John Wick: Chapter 4 treated audiences to a bevy of action legends. Many American viewers were likely already familiar with Donnie Yen and Hiroyuki Sanada, and those slightly entrenched in the world of action movies probably at least knew of Scott Adkins. But the guest appearance that got me the most amped up was Chilean martial artist Marko Zaror.
A onetime stuntman for Dwayne “The Rock” Johnson, Zaror has since emerged as one of the most dynamic under-the-radar action stars working today. I was first introduced to Zaror in the terrific Undisputed 3: Redemption, his first acting appearance in an American film. In the threequel, Zaror plays an antagonist to Adkins’ iconic Yuri Boyka, culminating in one of the most breathtaking and impressive fight scenes ever filmed.
Zaror has shown up in a few other American films: He was a villain in Machete Killsstarred opposite Adkins again in Savage Dogand could be seen briefly as one of the motorball athletes in Alita: Battle Angel.
Aim John Wick: Chapter 4 is by far the biggest exposure American audiences have had to Zaror yet, and it’s great timing — he has a new movie out, The Fist of the Condorand it rules.
Fist of the Condor is 85 minutes of old-school martial arts drama. Director Ernesto Díaz Espinoza, who previously collaborated with Zaror on Kiltro, Mandrilland the revenge movie Redeemer, takes heavy influence from the Hong Kong films of the 1960s and ’70s (rather than the ’80s/’90s era we more often see imitated these days). Zaror co-produced the movie, stars in two roles, and also choreographed the movie’s breathtaking fight sequences.
In the film, the Fist of the Condor is described as a powerful, gravity-defying ancient martial art with roots back to the Inca, used to fight against the Spanish conquistadors. Those moves have been passed down in the form of a book through generations of warriors with honest hearts. The main conflict of the movie is between twin brothers (both played by Zaror): one who has obtained the book, and one, betrayed by his brother, who seeks it.
Fist of the Condor looks great, especially on a modest budget. Espinoza and cinematographers Nicolás Ibieta and Benjamín Luna Vaccarezza make the most of the gorgeous landscape of Chile, with beautiful shots of wide-open mountains and jaw-dropping fights on beaches next to crashing waves or in a lush forest.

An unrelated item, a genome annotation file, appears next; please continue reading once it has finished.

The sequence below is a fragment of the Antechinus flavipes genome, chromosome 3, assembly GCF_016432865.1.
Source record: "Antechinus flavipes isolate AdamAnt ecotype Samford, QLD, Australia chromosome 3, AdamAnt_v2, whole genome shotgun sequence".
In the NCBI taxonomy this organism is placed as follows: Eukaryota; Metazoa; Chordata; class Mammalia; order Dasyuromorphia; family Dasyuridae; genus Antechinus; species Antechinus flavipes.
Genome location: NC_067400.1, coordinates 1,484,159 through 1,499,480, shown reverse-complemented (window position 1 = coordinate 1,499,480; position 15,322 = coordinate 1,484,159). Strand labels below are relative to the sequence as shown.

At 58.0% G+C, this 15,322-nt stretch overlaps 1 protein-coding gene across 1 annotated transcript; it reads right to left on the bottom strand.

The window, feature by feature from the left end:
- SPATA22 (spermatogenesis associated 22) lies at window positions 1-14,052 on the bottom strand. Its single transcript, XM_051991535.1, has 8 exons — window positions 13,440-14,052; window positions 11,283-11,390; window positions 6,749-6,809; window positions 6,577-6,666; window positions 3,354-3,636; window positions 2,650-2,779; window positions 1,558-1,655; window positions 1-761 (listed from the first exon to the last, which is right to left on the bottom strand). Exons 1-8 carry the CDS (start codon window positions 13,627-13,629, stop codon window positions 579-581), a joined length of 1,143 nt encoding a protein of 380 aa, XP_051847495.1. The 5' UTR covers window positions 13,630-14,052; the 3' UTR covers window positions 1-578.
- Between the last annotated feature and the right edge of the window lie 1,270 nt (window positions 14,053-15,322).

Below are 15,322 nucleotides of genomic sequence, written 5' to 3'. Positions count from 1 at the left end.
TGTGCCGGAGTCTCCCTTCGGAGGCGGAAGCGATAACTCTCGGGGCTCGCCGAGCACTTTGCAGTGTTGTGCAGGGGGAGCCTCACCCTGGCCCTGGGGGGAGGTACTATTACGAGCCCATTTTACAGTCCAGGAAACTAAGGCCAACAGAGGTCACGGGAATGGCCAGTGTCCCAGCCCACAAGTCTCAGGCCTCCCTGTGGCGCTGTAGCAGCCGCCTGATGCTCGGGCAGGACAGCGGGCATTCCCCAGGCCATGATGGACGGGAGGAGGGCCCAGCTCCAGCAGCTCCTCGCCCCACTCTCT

But the beauty isn’t just found in the geography or the fight sequences: In beats of our hero looking at himself in a fractured mirror, or Ibieta racking focus to draw attention to meaningful objects like an empty birdcage, Fist of the Condor is full of small, spectacular choices.
But the action. The action!
The stunning opening fight sequence on a beach communicates the movie’s visual language and Zaror’s incredible athleticism all in one exhilarating five-minute sequence. One of the twin brothers, Guerrero, is challenged to a fight — he hasn’t fought for six years, a point punctuated by the calming waves of the ocean. Suddenly, his challenger sprints at him and flies into the air with his leg extended, setting up what looks to be a brutal kick to the head. Guerrero waits for the kick for what seems like an eternity, almost accepting his fate. Then, in a flash, he jumps up to meet the opponent, spinning in midair to block the kick with his left elbow, before slamming into his opponent’s jaw with a spinning backfist to knock him to the ground.
The fight all happens in an instant, but the fluid movements and the placement of the camera make it all extremely easy to follow. One flurry of punches followed by a spin kick is so audacious, Zaror might still be rotating in the air to this day.
Between splitting the drama into chapters with black-and-white intertitles, the visual approach, the fluid action sequences, and a relatively low-stakes central conflict, Espinoza wears his old-school Hong Kong inspirations on his sleeve (even if most of the characters forgo sleeves for bulging biceps). But for all the Bruce Lee movie DNA in Fist of the Condorthere’s also some First Blood (one of the twin brothers is a bit of a vagabond who gets picked on for being an outcast) and nods to the films of Western legend Sergio Leone (Claudio Rocco’s driving, propulsive score clearly draws inspiration from the work of Ennio Morricone).
At the end of the day, though, Fist of the Condor is the Marko Zaror show. And boy, does he deliver. The movie is at its best when it is a series of jaw-dropping fights, one after another, leaning on his incredible star power. As an actor, Zaror brings life and deep pain to the star-crossed brothers, and as a fighter and acrobat, he is unmatched. He seems to be able to alternate from raw animalistic movements to robotic, hypnotic defense (he calls it an “electrical impulse” in the movie) and balletic, gravity-defying spinning kicks that are simply poetry in motion.
There are few better cinematic kickers working today than Marko Zaror, and The Fist of the Condor knows it.
Tea Fist of the Condor will screen in select Alamo Drafthouse theaters on April 4, then stream exclusively on Hi-Yah! starting April 7.